The classic Dani village is a rectangular, muddy plaza, encompassed by a long thatched kitchen, pig pens, one or two mossy huts for the women, and one double-decker hut for all the village men, married or single.
Men wishing to fulfil their conjugal obligations, visit their wives’ huts, or take advantage of the ample greenery around the spread. The top floor of the men’s hut is also occupied by their mummy. This character, the crouched, smoked, apparently screaming corpse of a long dead chief is dragged out for tourist photos, on receipt of a substantial contribution to the current chief’s ‘Buy a Pig Fund’. Pigs, special occasion food only, are either killed slowly and ceremonially by bow and arrow, or exchanged for a wife. Village chiefs often have several of each, and treat them with roughly the same degree of care. Generally there are no grander ambitions than possessing a pig or a wife , although cigarettes are an all-consuming short-term interest.
The staple diet – when pigs are not on the menu – is sweet potatoes cooked over a friction- started fire, in a smoke-choked communal kitchen. Pots, pans and other utensils do not exist, so neither does alcohol, lacking containers for fermentation.
The most colourful and photogenic part of Indonesia’s Baliem experience is Dani fashion. The well-travelled Dani male, outside the central town of Wamena, wears feathers in his hair, pig fat mixed with soot over the upper body, face and hair, and an enormous, inconvenient, stretch penis gourd. Curly or straight, the koteca is 30 -50 cm long, light brown, and held erect by one string around the waist and one around the testicles. Pig tusks through the nose, war paint, and a bundle of spears are optional extras.
Most females also go topless; single women in grass skirts,married ones in woven, coloured string skirts, well below the waistline. The only reason that gravity does not complete their undress is that the skirts, given to them by their husbands on their wedding day, are as tight as a tourniquet, hugging the thighs and lower buttocks. All is not revealed, however, since the women also wear a kind of long string bag moored around their scalps, serving both form and function.
Widows plaster orange mud over their torsos and faces for several months after their husbands die. In addition, what at first may seem to be an epidemic of leprosy, turns out to be the result of removing one finger joint for every dead relative. The amputations are initially concentrated on one hand, so eight joints missing on one hand is commonplace. Older women often have all fingers cut down to stumps.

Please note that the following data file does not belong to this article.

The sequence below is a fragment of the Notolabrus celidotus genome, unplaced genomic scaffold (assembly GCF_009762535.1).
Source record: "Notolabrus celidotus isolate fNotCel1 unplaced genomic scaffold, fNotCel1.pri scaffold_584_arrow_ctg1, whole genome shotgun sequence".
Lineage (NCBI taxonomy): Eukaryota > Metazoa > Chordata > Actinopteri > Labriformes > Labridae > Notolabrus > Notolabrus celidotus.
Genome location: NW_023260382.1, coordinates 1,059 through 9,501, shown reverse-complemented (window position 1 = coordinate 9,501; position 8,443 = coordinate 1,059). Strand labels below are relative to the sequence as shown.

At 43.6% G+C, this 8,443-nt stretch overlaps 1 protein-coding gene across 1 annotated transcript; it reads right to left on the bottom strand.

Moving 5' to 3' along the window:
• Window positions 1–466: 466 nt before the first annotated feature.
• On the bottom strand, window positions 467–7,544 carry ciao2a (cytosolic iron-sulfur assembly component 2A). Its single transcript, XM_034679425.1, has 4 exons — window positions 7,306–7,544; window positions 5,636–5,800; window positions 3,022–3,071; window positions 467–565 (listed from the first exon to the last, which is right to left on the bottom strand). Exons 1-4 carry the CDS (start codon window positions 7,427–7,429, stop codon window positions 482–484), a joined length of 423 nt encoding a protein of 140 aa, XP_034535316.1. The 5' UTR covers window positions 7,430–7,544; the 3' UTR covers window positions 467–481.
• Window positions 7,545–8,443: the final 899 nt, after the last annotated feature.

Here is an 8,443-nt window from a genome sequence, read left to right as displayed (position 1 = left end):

In spite of this self-mutilation, the Dani women still manage to deal with most of the daily chores (potato cultivation, wood collection, cooking) while many men consider themselves overworked if they have to do more than light a fire.
The Dani, like most eccentric ethnic groups overexposed to Western practices, are changing their ways. Out goes the spectacular koteca , in comes tatty shorts, out goes the bare-chested mama, in comes the sad, shabby, sack lady.
So, next time you are in Bali, pondering your life over a Margarita, consider giving your liver and wrinkles a rest in Dani land, and take home memories and photos that will be with you long after your tan, and the Dani, have gone.
How to do it:
Indonesia’s Baliem valley is warm and wet for much of the year. January to March is said to be the most comfortable season. July and August are the busy months; less seats, less rooms, more tourists, more expense.
Wamena, Balim’s main town, and the market area in particular, is an agreeable introduction to the Dani, but for the real thing you should visit the Balim and adjoining valleys, taking at least two or three days, and staying in Dani villages – probably in the men’s hut.
An experienced English-speaking guide with some knowledge of Dani language is vital for a full exploration of such an alien environment. Few Dani people speak English, and inter-clan rivalries may affect their information and en-route contacts, so unfortunately some of the best guides are from other islands in Indonesia, such as Sulawesi, and not natives of the culture at all.
Trails are convoluted and often wet and slippery, so a guide and hiking boots are equally useful accessories, though not essential. If you are not wild about having sweet potatoes for three meals a day, critical foodstuffs, such as chocolate and peanut butter can be found in Wamena, supplemented, with luck, by vegetables bought on the trail and cooked by your faithful retainer – in his own pots and pans. Alcohol is not available in any form in the valley.